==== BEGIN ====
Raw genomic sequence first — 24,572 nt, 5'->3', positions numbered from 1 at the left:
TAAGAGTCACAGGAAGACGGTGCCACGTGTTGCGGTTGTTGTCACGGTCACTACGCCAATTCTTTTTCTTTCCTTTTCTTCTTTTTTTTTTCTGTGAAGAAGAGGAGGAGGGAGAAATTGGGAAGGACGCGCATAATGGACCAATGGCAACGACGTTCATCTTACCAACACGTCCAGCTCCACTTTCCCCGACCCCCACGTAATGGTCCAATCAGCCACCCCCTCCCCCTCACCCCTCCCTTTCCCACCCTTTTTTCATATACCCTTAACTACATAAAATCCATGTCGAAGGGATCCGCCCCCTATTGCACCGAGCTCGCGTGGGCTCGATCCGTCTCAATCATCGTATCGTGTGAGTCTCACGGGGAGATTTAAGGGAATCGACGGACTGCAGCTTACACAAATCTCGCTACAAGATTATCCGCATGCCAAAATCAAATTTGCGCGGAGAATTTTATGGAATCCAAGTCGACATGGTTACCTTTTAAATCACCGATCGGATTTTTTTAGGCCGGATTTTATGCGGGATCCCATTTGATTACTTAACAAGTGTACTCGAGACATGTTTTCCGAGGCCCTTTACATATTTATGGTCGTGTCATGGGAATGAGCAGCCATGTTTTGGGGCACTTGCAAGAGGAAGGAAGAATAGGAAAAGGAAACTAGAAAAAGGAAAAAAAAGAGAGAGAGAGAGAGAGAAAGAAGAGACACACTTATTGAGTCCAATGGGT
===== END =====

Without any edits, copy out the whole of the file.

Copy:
Raw genomic sequence first — 24,572 nt, 5'->3', positions numbered from 1 at the left:
TAAGAGTCACAGGAAGACGGTGCCACGTGTTGCGGTTGTTGTCACGGTCACTACGCCAATTCTTTTTCTTTCCTTTTCTTCTTTTTTTTTTCTGTGAAGAAGAGGAGGAGGGAGAAATTGGGAAGGACGCGCATAATGGACCAATGGCAACGACGTTCATCTTACCAACACGTCCAGCTCCACTTTCCCCGACCCCCACGTAATGGTCCAATCAGCCACCCCCTCCCCCTCACCCCTCCCTTTCCCACCCTTTTTTCATATACCCTTAACTACATAAAATCCATGTCGAAGGGATCCGCCCCCTATTGCACCGAGCTCGCGTGGGCTCGATCCGTCTCAATCATCGTATCGTGTGAGTCTCACGGGGAGATTTAAGGGAATCGACGGACTGCAGCTTACACAAATCTCGCTACAAGATTATCCGCATGCCAAAATCAAATTTGCGCGGAGAATTTTATGGAATCCAAGTCGACATGGTTACCTTTTAAATCACCGATCGGATTTTTTTAGGCCGGATTTTATGCGGGATCCCATTTGATTACTTAACAAGTGTACTCGAGACATGTTTTCCGAGGCCCTTTACATATTTATGGTCGTGTCATGGGAATGAGCAGCCATGTTTTGGGGCACTTGCAAGAGGAAGGAAGAATAGGAAAAGGAAACTAGAAAAAGGAAAAAAAAGAGAGAGAGAGAGAGAGAAAGAAGAGACACACTTATTGAGTCCAATGGGT